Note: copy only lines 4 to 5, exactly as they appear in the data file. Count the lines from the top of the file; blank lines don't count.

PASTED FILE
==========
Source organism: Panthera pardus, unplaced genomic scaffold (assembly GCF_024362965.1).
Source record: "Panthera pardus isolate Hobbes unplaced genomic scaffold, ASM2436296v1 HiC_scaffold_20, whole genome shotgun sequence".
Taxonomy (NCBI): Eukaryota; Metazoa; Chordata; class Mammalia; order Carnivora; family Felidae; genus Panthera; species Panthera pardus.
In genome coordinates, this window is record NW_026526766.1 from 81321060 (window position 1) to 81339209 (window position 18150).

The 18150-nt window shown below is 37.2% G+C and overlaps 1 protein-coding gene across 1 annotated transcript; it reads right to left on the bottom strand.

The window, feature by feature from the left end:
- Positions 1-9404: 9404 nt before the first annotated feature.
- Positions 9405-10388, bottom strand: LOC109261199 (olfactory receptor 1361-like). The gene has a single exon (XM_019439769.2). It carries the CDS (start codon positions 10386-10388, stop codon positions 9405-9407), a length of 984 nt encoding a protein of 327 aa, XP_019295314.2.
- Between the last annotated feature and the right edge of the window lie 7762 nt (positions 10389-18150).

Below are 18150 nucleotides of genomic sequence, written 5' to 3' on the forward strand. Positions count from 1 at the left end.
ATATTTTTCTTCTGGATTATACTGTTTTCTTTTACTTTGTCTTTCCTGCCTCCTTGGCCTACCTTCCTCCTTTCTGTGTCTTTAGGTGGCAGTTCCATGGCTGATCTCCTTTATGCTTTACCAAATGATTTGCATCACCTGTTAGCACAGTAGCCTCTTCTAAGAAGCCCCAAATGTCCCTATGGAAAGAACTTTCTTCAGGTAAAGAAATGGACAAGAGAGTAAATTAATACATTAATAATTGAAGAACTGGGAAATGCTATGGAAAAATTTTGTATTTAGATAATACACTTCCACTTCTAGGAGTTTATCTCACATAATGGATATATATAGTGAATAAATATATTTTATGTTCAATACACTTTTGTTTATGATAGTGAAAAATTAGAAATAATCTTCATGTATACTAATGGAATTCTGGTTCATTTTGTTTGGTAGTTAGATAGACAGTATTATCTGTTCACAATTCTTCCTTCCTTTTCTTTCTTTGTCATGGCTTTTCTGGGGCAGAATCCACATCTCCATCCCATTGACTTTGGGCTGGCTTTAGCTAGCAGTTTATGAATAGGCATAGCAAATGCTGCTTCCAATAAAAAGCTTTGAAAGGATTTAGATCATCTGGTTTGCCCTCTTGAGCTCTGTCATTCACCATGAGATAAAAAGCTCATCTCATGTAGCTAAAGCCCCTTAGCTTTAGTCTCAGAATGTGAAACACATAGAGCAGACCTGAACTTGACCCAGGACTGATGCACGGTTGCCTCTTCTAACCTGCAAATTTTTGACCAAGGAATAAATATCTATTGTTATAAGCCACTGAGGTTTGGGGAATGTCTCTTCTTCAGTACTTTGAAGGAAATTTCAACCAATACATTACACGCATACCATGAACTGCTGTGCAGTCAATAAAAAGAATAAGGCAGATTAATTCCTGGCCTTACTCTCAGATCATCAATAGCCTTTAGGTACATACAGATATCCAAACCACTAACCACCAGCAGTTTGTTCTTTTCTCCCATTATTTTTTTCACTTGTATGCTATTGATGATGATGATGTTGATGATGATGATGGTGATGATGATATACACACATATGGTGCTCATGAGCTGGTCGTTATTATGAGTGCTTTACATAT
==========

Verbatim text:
In genome coordinates, this window is record NW_026526766.1 from 81321060 (window position 1) to 81339209 (window position 18150).

The 18150-nt window shown below is 37.2% G+C and overlaps 1 protein-coding gene across 1 annotated transcript; it reads right to left on the bottom strand.